This is part 3 of Jeff’s chronological story of his time.
You learn a lot from your bunkies (or “cellies”) about how to get by in prison. Not all of what your are told works. One of my bunkies was on his third prison sentence and had served in both federal and state prisons of different security levels at various times in his life. He taught me the most important lesson I’ve learned. You are instructed not to borrow anything or give anything of value from other inmates (I wrote about this in my second installment). Of course, borrowing, giving, and receiving items of value occurs all the time. It is so prevalent that I don’t think the guards could stop it. Sometimes the guards inadvertently take part in it. For example, some jobs that inmates are assigned will have access to rubber bands or paper clips. These are contraband. Yet, a rubber band or paper clip can be very helpful for storing food (like a bag of chips) or for, well, attaching paper together. One of the more ironic pieces of contraband that guards unwittingly partake in distributing is scotch tape. The mail room will seal your mail with scotch tape, which inmates are not allowed to have. Tape has quite a bit of value, mainly for attaching pictures to your locker.
So, you have this black market in various sundries, and trade occurs with people who are in a place for some transgression. You learn a lot about other inmates through this system, the same people with whom you will be doing your time. My first bunkie was a nice guy who would lend out cigarettes to the new inmates. He went into this arrangement without any expectation of anything in return. However, he would not tell the new inmate this, so after a few weeks, he would go back to that inmate and ask if he could spare a cigarette. He could tell by the response whether the guy was someone to be trusted. Some guys would not give him one. Others would gladly give him one. Still others would repay the cigarette without even being asked, a few giving him more than the one cigarette they had received.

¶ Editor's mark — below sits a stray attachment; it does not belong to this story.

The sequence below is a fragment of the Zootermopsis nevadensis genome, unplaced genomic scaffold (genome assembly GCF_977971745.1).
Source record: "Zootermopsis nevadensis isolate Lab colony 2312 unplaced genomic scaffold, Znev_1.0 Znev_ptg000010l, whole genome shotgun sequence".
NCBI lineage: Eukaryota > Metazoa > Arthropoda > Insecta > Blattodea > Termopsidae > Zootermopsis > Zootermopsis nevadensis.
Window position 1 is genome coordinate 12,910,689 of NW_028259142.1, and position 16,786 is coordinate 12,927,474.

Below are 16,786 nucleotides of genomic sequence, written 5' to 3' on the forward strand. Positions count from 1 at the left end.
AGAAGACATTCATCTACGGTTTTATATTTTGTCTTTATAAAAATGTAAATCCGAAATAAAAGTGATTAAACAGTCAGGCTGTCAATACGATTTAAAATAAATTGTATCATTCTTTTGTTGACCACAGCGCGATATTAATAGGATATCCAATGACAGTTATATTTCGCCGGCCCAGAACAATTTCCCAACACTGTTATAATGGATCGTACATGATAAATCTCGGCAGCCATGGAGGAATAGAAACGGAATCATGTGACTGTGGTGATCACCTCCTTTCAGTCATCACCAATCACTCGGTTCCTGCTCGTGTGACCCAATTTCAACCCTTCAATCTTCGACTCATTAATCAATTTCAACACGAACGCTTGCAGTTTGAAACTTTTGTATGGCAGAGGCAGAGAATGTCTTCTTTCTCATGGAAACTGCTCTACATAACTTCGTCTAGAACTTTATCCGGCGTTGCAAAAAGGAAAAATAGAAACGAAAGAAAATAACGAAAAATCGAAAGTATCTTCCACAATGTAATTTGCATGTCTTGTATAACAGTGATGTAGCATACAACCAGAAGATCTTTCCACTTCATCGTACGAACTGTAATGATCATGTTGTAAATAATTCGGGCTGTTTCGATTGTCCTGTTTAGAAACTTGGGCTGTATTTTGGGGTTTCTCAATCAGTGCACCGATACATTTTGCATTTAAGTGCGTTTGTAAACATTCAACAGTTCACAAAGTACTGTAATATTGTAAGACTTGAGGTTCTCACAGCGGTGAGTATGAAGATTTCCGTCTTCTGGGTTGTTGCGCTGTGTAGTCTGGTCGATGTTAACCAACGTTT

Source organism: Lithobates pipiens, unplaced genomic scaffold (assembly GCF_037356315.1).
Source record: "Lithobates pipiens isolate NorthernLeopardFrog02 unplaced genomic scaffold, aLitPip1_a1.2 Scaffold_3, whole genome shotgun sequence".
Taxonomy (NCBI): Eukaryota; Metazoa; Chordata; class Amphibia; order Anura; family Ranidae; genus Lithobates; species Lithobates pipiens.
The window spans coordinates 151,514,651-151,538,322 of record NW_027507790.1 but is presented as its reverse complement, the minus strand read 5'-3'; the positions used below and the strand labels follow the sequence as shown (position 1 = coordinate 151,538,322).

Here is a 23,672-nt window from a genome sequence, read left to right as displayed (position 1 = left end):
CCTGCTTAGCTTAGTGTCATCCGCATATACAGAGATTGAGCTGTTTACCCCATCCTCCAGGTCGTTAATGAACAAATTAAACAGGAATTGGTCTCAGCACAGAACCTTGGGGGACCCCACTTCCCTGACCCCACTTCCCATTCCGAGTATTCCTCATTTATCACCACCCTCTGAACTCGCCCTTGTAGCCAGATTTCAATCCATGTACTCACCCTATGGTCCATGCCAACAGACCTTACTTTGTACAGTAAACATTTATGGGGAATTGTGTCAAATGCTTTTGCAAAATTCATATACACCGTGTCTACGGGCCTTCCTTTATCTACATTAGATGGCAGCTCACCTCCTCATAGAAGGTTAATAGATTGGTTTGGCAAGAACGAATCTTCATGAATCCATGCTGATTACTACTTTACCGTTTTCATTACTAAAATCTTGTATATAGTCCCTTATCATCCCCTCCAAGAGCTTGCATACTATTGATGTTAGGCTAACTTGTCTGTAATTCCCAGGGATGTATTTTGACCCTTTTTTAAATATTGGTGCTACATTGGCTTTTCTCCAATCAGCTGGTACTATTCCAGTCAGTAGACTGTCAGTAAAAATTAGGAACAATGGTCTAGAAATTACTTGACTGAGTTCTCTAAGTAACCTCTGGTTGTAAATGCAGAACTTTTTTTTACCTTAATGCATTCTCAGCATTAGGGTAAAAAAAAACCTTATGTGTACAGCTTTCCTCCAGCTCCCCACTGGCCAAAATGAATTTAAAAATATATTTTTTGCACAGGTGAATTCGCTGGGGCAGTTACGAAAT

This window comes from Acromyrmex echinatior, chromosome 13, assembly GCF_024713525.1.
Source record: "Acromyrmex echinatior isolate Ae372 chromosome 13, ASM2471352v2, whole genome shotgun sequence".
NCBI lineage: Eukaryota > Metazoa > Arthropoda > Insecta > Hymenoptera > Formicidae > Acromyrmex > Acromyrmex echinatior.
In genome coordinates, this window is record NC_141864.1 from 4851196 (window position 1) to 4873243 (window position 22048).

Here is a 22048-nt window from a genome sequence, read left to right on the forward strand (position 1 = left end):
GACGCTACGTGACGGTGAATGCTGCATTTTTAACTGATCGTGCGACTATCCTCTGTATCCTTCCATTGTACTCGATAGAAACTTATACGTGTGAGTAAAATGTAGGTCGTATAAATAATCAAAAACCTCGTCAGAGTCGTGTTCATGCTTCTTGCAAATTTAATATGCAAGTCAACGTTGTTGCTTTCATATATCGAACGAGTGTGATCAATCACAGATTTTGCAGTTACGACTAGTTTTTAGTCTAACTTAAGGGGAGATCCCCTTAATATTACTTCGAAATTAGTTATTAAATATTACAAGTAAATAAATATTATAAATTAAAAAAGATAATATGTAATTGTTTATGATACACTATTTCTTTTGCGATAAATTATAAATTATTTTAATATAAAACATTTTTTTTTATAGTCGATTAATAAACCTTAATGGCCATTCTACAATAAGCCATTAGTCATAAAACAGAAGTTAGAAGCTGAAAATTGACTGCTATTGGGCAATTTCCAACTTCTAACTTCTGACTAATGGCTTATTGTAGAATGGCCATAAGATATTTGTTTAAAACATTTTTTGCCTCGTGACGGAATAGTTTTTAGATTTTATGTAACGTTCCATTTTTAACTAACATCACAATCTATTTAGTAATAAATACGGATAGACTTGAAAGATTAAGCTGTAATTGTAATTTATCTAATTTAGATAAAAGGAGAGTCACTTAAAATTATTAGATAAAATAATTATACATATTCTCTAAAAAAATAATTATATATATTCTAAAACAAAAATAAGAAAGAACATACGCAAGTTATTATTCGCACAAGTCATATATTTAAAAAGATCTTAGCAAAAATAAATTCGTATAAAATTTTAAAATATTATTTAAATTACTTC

I don’t think that the first and last types are qualities you learn. They reveal who you are. The second may to a degree be something you can learn, repay in kind what you owe. So, this helped me learn about myself and others around me. I try to repay more than I owe, that is, give something greater value in return. I think I just want to show my appreciation for the help offered me that I wanted to give back more than I received. Because of this, and because my first bunkie had been in for a while (they know everybody), I got a good reputation as a guy who can be trusted pretty quickly. I’m glad that I had that quality. Some guys will deny a return item, even when these items cost as little as a quarter, like a cigarette or a candy bar. This is the best investment you can make in prison, and this was the best lesson I learned in prison. Find out quickly whom you can trust.
On the outside, you can spend thousands of dollars to learn about whom to trust. You may make an investment in someone’s business, or help out a friend in a pinch. My brother is a banker, and he said if he could learn about which people would respond like this, he says the bank could save a lot of money from bad loans. Instead, people (and bankers) spend thousands of dollars and sometimes get excuses back. Budget is tight, or business just didn’t work out. Sorry, I have to buy a car, etc.
I made a similar comparison in a dating book I wrote (don’t look for it, it was never published). I believed that if you wanted to find out the true nature of a person, watch them when they drive. People tend to reveal their true nature while driving. I believe that because most often they are anonymous. They can cut people off, yell at them, curse, speed, and other selfish acts in the car. Lots of women would say that it is unfair to judge a guy that way (it was the guys who were mainly the jerks, but not always) and the argument was that they may drive like selfish jerks, but they treat their girlfriends differently. Eventually, they won’t. It’s their nature. If they are inherently selfish, they may hide it for a while, but it will come out.
Since I can’t dive a care while in prison, I have found a few other ways to learn about people’s character. A huge rule in most prisons is absolutely no cutting in line. However, at a prison camp this rule is not enforced by the inmates (the guards will sometimes enforce it, but they are not effective or consistent). At other higher security prisons you can get a beating for cutting in line. (I have heard that you can get a beating for reaching across the table for salt, but I’m thinking that is not is an exception rather than a regular occurrence). Because fighting is the fastest way to go to a higher security level, no one will get into a fight here. So, the punishment for breaking the rules (at least the inmates punishment) is removed, and many inmates cut in line. It’s just like my driving test for selfishness. If a guy will give other inmates the decency to respect the line, then how much more will they be trustworthy in bigger things. Not very much. Guys will say, that’s overreacting. After all, the food is terrible, and so it just saves a few minutes (we have to eat in 15 minutes). But, it’s the principal that matters, and it speaks volumes.
Which takes me to the next installment. The little things matter, everywhere, but much more so in prison.